Kathleen Chandler accompanies Gran more than usual to visit the sharecropping Latcher family with vegetables these days. They have been enlisted by the local church ladies, who want to know the Latchers’ secret. It is rumored that their fifteen year old daughter has become pregnant, and as the Latchers’ nearest neighbors, they have been deputized to learn the truth. Gossip is not viewed as unchristian, but is almost the only form of recreation available in this insular community. But the girl is kept deep inside the house, and Darla,the Latcher family’s mother, is lightning-quick at greeting them on the porch so that they can’t come inside. Ultimately, the secret is made manifest when the truth of Libby’s pregnancy is doubled with another, closer-to-home truth: Ricky, the 19-year-old who is away fighting in Korea, is the baby’s father. It is of course only Libby’s word…except for the fact that both Chandler women say that the baby boy looks just like Ricky. Again, Luke forsees humiliation and public shunning as real possibilities. NO ONE is supposed to even socialize with a sharecropping family unless they, too, are sharecroppers.

Then there is the house. It had been secretly painted in a back corner. About half the farmers had painted houses and half did not, so until now, having an unpainted house meant no embarrassment locally. Now, however, a house that is partly painted is just not acceptable. Because rain has ruined the crop and left his parents destitute, Luke gives up his dream of a Cardinals jacket to wear to school when it starts close to Christmas, and instead invests his own money in paint and brushes. Once more, Tally kicks in and buys more too, and hill people, Chandlers, and Mexicans all paint 3 sides of the family home. The Mexicans display gratitude this way because they know other farm families do not always show respect by offering bedding, clean sleeping quarters, a fan, and vegetables. They can’t pick because the crops are flooded, and while Eli Chandler, the patriarch, seeks employment for them elsewhere, they burn off the boredom by helping Luke, side by side. He begins to perceive that the Mexicans are real people.

Later, when the rains come harder, the Latchers are in danger of drowning. Eli and Luke’s father take him with them to rescue all eleven Latchers, and temporarily house them in the barn. Though Gran insists that they have enough to feed everyone in their own family and the Latchers too for the next 6 months, Luke isn’t so sure. Gran is doubling the food in her mind, but the Latchers have twice as many family members, including Ricky’s baby, who will only stop crying for the ultimate, unheard of luxury of store-bought vanilla ice cream.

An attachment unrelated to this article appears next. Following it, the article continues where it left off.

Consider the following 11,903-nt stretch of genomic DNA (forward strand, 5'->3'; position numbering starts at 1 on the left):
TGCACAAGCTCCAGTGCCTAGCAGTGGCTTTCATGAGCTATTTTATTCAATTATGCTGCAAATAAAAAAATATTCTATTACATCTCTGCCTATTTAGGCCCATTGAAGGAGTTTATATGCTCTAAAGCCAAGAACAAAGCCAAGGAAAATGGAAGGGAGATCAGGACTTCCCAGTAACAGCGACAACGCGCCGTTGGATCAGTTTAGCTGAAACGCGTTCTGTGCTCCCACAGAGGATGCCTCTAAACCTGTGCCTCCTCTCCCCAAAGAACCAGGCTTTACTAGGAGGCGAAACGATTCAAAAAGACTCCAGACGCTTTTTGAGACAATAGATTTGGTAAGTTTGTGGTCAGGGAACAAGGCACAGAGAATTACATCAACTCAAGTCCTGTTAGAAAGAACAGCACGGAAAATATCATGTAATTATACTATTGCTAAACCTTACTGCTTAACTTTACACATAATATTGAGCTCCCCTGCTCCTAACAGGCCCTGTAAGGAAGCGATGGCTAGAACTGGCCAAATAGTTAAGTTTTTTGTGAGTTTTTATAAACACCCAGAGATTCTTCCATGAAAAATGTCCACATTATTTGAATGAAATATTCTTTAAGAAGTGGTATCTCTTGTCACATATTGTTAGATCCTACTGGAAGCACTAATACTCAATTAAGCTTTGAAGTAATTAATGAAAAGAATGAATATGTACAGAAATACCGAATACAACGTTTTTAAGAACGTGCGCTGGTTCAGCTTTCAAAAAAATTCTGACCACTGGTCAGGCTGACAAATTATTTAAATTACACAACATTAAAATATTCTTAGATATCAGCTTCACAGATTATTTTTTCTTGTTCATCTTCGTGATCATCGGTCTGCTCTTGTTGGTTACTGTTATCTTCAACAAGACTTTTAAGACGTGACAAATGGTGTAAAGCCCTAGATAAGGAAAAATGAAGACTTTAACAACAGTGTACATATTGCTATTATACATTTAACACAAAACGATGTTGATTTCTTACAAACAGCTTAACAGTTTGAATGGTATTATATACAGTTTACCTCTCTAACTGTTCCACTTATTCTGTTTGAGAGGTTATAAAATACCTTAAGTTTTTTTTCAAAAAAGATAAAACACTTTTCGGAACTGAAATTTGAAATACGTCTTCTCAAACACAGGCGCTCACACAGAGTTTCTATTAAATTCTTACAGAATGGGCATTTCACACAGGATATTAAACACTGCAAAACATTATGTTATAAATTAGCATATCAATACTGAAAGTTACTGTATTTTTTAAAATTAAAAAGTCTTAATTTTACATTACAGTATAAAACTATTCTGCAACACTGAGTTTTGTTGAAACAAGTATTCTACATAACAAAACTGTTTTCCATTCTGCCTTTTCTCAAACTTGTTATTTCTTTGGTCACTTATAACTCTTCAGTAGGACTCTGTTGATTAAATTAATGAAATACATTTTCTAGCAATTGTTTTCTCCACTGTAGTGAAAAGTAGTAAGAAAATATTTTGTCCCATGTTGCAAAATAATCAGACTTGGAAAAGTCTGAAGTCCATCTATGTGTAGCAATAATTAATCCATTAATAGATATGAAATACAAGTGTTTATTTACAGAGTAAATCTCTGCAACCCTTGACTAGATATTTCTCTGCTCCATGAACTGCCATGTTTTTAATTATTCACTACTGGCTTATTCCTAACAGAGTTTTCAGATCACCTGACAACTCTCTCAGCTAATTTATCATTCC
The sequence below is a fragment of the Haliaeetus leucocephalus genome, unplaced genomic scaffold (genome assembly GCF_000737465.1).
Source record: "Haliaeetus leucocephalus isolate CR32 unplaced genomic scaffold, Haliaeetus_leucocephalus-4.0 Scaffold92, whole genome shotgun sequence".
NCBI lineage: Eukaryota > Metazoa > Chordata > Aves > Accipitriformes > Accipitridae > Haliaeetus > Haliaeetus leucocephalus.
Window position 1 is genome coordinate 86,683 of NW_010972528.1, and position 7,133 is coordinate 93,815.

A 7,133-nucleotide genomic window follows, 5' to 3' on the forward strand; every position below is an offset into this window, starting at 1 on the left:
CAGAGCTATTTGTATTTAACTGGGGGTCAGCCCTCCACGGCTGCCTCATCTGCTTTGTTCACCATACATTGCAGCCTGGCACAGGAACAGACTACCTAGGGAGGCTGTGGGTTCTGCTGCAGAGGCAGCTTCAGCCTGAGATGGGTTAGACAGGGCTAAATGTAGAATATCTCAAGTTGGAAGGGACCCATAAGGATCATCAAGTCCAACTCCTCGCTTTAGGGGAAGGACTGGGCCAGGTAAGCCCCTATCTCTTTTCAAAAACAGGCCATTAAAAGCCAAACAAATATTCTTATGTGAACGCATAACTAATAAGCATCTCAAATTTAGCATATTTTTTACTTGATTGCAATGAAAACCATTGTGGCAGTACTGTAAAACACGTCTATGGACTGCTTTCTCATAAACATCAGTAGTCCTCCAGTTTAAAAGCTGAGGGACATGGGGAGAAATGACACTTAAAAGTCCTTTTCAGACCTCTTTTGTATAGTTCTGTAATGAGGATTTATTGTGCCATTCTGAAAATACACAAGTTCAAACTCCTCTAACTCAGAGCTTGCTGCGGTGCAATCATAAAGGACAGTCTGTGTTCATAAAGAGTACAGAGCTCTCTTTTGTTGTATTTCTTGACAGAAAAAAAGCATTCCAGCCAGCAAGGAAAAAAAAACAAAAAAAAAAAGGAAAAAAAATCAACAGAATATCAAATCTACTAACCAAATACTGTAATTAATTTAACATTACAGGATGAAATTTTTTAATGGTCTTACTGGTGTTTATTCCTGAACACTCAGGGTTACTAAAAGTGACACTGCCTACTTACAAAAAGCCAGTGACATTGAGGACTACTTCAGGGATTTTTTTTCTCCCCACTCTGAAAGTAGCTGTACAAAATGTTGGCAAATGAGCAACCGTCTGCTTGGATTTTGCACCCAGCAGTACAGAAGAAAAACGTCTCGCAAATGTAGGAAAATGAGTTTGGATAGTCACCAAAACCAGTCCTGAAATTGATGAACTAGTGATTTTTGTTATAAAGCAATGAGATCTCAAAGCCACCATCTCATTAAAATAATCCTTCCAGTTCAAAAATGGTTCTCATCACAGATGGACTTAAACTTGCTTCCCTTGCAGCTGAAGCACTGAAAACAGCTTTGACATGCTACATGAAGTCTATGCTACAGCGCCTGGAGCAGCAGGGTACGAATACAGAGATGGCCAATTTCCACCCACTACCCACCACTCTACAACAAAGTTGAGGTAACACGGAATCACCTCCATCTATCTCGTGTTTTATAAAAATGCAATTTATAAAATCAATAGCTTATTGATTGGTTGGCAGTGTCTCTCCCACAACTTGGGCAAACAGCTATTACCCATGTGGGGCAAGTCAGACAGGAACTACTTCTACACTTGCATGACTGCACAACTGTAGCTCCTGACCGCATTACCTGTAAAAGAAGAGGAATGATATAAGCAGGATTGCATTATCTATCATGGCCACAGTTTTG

Kathleen Chandler, the mama, has the final word, at least when it comes to Luke’s future. All along, she has told him he will NOT become a farmer. She has shared the home and kitchen of her in-laws with decency and grace for seven years or more; one year, Luke’s father went north to Flint, Michigan and worked in an auto plant long enough to cover all or most of the debt incurred, and then brought it home. Kathleen has gone to work on her husband. She wants to go to Michigan, for him to go to work in the plant (where his obnoxious but helpful brother has a job waiting for him), and leave the cotton fields, the dirt, and the poverty behind forever. They will have indoor plumbing, drive a car (“unheard of” in their tiny community, where everyone owns a truck for farming), and maybe even have a television set. And this is the most fascinating to me of all: ultimately, the second-most powerless person on the surface, after Luke only, is the one who determines her family’s fate. In the home of her in-laws, she has little to say and is occasionally overruled even in the discipline of her own child (though she usually prevails in that venue, as well as the vegetable garden, which will keep Gran, Grandpa and the Latcher family from starvation after they leave for Michigan). In the end, Luke states, the “final word” in what will happen to his smaller family–himself, his father, his pregnant mother (but that’s a secret)–will be up to his mother. His mother is the one who persuades his father that the time to break loose has come. They leave behind a painted house, with only a few boards at the top left undone when the paint and money ran out. His grandparents promise that when he “comes home”, those boards will be white, but Luke understands that he will never live in the painted house in the Arkansas hinterland again.